An interactive experience in speaking with people from the past

Certain photos demand your attention: vintage mugshots of Australian criminals; portraits of soon-to-be victims of Stalin’s Great Purge, or of nomads in the desert or the steppe.

You stare into these peoples’ eyes and wonder what they were thinking about, what their days were like, how their voice sounded—maybe how they died.

A nomadic man in Afghanistan, photographed by Steve McCurry
A nomadic man in Afghanistan, photographed by Steve McCurry

Books can have that effect too. You’re digging through the “used” bins and come across a paperback with intriguing cover art, but it’s in another language. You study the cover and scan the pages for familiar-looking words, and try to get a general sense of the story, the characters, the descriptions.

Every now and then, you stumble on a book stamped with curving gilded letters in an unfamiliar alphabet, every page lined with a secret code of squiggles and swirls. No hope of catching familiar words here, and there aren’t any pictures either.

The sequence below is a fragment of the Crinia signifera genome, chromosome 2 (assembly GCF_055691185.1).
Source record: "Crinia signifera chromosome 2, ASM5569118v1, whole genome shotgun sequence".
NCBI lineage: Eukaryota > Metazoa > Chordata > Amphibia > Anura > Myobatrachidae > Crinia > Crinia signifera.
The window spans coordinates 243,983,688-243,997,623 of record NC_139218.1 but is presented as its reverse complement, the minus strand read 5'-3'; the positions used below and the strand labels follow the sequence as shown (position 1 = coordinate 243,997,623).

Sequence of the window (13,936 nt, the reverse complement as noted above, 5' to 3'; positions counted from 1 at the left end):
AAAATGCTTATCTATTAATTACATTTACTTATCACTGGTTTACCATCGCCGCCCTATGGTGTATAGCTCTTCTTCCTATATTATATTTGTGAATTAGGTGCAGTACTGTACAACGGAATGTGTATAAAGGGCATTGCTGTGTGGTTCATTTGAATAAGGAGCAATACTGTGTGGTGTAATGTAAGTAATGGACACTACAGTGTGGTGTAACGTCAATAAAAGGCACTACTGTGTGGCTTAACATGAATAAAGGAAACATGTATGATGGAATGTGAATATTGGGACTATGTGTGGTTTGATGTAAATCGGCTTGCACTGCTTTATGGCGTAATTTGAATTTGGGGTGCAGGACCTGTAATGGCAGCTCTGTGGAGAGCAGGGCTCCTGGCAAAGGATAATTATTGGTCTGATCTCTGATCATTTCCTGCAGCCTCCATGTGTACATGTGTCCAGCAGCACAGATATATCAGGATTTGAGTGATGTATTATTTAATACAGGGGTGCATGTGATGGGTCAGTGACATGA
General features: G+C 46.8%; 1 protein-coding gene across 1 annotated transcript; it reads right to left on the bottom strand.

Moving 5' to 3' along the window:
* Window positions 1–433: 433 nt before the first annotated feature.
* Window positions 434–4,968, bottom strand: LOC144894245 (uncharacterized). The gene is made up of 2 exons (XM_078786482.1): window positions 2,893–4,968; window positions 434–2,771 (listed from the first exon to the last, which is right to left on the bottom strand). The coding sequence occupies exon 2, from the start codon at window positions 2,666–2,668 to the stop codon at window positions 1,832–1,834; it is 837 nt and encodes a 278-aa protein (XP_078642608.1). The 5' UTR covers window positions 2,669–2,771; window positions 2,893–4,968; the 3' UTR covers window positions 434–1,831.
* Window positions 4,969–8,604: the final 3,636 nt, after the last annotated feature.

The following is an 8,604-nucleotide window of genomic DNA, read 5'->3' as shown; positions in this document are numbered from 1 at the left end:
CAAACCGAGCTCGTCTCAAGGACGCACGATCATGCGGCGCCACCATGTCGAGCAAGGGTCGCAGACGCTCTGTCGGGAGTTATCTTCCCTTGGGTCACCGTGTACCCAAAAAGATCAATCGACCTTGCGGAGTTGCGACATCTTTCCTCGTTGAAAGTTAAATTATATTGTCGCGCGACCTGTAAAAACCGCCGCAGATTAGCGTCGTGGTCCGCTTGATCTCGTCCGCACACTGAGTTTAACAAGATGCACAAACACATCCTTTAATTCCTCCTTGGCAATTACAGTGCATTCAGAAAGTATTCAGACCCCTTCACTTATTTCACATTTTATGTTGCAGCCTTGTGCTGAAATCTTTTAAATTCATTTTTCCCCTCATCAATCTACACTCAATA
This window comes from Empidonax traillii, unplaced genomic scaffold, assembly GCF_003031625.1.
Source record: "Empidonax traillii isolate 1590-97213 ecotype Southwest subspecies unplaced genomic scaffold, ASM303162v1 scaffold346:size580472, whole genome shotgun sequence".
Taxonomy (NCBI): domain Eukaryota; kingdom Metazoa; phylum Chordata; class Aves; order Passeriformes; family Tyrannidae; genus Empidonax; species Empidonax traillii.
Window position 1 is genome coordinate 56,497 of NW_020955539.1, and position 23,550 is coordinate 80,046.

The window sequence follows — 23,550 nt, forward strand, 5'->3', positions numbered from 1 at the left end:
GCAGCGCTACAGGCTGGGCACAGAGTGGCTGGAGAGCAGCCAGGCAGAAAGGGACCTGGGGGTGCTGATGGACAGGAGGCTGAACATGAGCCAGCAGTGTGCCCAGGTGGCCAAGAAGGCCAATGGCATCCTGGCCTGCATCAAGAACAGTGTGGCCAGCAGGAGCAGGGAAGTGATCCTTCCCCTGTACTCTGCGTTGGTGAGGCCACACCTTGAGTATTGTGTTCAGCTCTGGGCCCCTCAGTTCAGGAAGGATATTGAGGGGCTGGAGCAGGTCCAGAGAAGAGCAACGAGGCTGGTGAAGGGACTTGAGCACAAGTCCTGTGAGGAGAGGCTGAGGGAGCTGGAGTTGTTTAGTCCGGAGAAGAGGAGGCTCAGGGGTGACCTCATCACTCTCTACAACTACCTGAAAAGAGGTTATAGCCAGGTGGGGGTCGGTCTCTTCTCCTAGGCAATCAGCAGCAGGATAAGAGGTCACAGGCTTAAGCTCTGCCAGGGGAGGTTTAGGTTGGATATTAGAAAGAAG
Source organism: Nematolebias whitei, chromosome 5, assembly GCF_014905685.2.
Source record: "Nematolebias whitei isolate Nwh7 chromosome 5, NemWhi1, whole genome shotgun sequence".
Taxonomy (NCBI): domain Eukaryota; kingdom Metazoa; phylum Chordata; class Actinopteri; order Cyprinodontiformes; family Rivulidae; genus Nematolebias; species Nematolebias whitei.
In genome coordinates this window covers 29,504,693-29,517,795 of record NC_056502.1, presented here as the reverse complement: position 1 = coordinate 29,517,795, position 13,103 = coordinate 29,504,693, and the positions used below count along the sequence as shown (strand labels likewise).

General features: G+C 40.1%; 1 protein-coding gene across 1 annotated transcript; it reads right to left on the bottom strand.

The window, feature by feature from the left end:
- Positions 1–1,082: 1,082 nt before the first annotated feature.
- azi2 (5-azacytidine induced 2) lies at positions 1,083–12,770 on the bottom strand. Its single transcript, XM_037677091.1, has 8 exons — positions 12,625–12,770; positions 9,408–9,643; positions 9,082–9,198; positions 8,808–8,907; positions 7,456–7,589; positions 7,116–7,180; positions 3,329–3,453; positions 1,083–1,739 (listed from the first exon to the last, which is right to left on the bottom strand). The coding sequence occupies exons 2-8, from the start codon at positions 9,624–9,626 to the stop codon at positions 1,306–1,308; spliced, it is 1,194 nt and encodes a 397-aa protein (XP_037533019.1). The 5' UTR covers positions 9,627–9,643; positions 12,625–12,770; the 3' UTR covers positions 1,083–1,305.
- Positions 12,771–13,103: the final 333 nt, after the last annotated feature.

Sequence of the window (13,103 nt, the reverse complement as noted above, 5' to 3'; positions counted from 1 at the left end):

Do you just say “forget it” and put the book back?

Or have you ever kept scanning the pages for a minute, trying to imagine what it’s like to read meaning in those shapes?

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Archaeologists in Turkey recently discovered a “lost” Mesopotamian language. Just imagine that — the sole written record of a culture’s existence, buried in the dirt through the rule of the Assyrians, then the Persians, then the Greeks and Romans, the Ottomans all through the European Middle Ages and Renaissance and the Age of Exploration and the Industrial Revolution, and both World Wars, and the Turkish Republic and the whole modern era. The inscription waited through all that time.

And now across that time comes a voice.